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Monthly Archives: May 2016

Grow Floret winners

Grow Floret winners

The farm has been buzzing with activity over the past two weeks. Last Thursday we finished planting close to 5,000 dahlias, dug a 100 ft trench for a new waterline, plus cleaned and organized our tractor shed and propagation house. We have been implementing a number of ideas we learned from reading The Lean Farm and are doing our best to purge the clutter and really hone in on what we do best.

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Tools of the trade: 7 essential farmer-florist tools to cut, snip, chop, prune and lop

Tools of the trade: 7 essential farmer-florist tools to cut, snip, chop, prune and lop

I have a pretty laid back approach to most things, but there are a few hard and fast rules the team and I abide by when it comes to the tools we use for day-to-day operations.  One of them revolves around the importance of using the right tool for the job, especially when it comes to sharp objects and anything used to cut, chop, snip or lop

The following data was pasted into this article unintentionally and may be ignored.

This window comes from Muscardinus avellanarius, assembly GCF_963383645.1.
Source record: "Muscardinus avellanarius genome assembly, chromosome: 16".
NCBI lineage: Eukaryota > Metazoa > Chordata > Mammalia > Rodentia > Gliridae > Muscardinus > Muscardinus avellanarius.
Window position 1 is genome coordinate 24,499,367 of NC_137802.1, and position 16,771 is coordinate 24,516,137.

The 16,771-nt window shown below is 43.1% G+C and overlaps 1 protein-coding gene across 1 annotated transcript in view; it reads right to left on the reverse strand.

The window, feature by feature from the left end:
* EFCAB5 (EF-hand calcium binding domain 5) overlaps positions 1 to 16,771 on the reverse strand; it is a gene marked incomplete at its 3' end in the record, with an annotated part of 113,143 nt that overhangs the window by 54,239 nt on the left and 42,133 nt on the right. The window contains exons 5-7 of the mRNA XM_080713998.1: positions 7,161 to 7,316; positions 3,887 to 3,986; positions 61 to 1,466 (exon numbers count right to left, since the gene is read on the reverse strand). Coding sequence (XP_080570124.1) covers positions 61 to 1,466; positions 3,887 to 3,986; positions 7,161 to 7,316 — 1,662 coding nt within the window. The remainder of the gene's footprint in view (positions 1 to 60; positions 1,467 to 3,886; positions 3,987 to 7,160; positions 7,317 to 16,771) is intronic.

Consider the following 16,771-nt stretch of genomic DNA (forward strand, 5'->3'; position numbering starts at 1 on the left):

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Eyes Open E-Course

Eyes Open E-Course
or the last several days, I’ve been racing around getting the farm all gussied up for the kickoff of the Floret workshop season. Everyone here is filled with nervous excitement. Tomorrow morning bright and early, we’ll be welcoming a small group of folks from across the U.S. and Canada to our Flower Farming Intensive, a three-day workshop where we’ll be sharing some of our very best growing tricks, design techniques and tips for building a flower-based business. Among the many tips I’ll be sharing, is the emphasis on good photography to document and share the beauty you are growing and designing. Read more »

Triage Weeding

Triage Weeding
As I've mentioned already, I'm perpetually behind on my weeding. Really behind. I decided I'd share my techniques with all of you, in case you find yourself up against a flower bed that's really been let go too long. Make sure the bed is moist, either from recent rainfall or from supplemental irrigation. Read more »

The grass is green: Spring is here. Mud Season over

The grass is green: Spring is here. Mud Season over

It wasn’t until I read A Year at North Hill : Four Seasons in a Vermont Garden by Wayne Winterrowd and Joe Eck that I made the connection between the greening of the grass and the frost finally being out of the ground. Grass doesn’t grow in frozen soil, and neither does rain percolate down into the frozen earth

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